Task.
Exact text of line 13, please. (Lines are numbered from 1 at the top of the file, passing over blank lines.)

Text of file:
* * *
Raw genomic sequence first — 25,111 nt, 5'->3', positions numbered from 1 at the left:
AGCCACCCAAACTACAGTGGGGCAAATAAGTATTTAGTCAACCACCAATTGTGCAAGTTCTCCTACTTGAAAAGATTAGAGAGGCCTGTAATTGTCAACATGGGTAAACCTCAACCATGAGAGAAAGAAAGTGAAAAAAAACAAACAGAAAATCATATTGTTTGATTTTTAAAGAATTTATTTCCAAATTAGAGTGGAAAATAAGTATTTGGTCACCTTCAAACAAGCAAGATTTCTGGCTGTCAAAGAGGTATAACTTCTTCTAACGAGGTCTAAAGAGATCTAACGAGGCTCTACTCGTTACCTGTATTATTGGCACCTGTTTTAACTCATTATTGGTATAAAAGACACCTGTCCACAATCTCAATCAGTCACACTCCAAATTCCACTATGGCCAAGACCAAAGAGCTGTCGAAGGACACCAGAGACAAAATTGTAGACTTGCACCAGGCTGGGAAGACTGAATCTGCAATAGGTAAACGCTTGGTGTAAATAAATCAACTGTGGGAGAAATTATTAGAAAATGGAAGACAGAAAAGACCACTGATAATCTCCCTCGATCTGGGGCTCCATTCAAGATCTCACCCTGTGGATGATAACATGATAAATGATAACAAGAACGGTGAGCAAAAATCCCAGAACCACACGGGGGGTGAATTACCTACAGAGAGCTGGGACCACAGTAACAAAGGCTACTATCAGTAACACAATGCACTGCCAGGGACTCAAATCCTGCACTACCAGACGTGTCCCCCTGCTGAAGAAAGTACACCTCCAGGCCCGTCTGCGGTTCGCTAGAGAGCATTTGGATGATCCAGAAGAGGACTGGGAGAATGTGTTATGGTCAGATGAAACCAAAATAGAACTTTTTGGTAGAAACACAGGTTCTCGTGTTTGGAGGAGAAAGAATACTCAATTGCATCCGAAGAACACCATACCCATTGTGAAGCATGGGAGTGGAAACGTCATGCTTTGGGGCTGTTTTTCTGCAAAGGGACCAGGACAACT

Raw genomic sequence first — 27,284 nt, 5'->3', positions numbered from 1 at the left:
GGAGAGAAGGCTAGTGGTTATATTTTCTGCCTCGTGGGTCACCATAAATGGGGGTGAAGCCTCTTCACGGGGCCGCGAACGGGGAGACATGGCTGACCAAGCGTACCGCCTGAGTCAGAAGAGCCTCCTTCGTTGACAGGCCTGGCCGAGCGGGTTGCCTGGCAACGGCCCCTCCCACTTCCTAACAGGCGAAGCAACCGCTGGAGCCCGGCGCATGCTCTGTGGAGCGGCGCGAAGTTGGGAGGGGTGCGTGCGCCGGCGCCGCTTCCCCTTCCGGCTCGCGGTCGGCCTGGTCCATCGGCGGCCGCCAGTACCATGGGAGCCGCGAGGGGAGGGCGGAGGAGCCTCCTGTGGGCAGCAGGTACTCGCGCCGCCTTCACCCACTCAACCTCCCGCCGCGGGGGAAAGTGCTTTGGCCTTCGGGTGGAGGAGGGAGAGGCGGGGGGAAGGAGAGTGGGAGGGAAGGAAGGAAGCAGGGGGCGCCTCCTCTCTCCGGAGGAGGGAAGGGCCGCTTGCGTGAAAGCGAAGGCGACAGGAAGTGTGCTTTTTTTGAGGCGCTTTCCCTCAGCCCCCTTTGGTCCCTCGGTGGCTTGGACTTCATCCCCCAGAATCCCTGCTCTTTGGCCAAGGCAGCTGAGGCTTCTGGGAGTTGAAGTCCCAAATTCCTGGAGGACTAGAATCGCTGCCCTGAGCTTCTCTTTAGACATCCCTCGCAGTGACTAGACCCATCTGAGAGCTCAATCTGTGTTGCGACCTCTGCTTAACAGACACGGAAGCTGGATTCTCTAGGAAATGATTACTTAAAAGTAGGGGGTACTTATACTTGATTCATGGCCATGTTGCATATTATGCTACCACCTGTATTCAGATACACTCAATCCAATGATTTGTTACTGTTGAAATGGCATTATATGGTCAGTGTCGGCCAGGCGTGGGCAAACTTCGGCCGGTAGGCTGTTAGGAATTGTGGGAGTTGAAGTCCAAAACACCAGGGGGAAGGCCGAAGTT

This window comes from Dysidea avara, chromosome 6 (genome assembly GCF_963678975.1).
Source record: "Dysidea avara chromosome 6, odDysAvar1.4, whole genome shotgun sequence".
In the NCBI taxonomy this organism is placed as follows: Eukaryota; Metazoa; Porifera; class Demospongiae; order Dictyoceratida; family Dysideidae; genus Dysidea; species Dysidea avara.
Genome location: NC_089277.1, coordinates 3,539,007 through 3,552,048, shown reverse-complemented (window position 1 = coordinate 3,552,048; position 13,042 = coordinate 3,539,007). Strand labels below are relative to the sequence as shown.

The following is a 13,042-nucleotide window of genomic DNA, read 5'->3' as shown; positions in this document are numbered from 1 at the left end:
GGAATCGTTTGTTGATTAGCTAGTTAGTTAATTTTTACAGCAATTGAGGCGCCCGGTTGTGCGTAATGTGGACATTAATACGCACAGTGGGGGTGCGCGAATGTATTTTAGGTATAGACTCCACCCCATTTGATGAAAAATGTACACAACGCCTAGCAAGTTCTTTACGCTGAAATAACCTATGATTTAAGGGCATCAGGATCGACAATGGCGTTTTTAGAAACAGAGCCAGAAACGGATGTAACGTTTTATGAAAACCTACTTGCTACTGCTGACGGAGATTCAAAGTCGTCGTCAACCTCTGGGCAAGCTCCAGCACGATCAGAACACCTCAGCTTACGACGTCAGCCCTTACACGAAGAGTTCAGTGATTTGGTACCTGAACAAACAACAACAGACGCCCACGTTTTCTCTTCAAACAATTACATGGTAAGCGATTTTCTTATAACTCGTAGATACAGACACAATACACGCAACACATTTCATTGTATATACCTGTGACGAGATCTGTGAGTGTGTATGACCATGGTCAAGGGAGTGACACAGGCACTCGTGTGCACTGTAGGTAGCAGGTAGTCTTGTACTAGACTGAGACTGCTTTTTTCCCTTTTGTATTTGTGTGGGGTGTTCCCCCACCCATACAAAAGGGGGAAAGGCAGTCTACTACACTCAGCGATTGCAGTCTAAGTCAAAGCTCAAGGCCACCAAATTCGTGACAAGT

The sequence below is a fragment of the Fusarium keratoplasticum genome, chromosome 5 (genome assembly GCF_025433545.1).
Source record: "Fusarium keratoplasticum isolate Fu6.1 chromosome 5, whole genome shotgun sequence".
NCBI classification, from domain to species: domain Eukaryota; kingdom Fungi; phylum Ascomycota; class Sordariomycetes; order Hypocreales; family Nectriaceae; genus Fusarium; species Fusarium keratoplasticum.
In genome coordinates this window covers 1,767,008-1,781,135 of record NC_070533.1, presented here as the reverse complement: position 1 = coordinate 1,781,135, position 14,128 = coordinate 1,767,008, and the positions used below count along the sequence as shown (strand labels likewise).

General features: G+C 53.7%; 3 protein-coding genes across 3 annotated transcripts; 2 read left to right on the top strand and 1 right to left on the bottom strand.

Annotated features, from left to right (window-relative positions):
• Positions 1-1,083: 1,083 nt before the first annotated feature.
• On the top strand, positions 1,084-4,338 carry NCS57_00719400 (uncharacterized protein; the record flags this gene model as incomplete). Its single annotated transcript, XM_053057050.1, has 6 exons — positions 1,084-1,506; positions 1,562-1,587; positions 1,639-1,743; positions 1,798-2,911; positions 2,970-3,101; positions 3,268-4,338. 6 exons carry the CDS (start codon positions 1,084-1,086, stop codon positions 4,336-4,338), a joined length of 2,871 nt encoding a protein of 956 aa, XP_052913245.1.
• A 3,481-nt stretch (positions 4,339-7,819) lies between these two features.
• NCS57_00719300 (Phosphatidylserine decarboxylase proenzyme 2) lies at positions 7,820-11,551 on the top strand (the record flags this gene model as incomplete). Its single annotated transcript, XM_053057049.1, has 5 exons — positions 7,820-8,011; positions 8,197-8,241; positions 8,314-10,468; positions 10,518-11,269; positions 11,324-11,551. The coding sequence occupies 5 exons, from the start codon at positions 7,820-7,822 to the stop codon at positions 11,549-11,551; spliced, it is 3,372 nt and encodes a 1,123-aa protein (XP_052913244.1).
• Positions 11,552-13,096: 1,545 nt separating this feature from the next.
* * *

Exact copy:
NCBI classification, from domain to species: domain Eukaryota; kingdom Fungi; phylum Ascomycota; class Sordariomycetes; order Hypocreales; family Nectriaceae; genus Fusarium; species Fusarium keratoplasticum.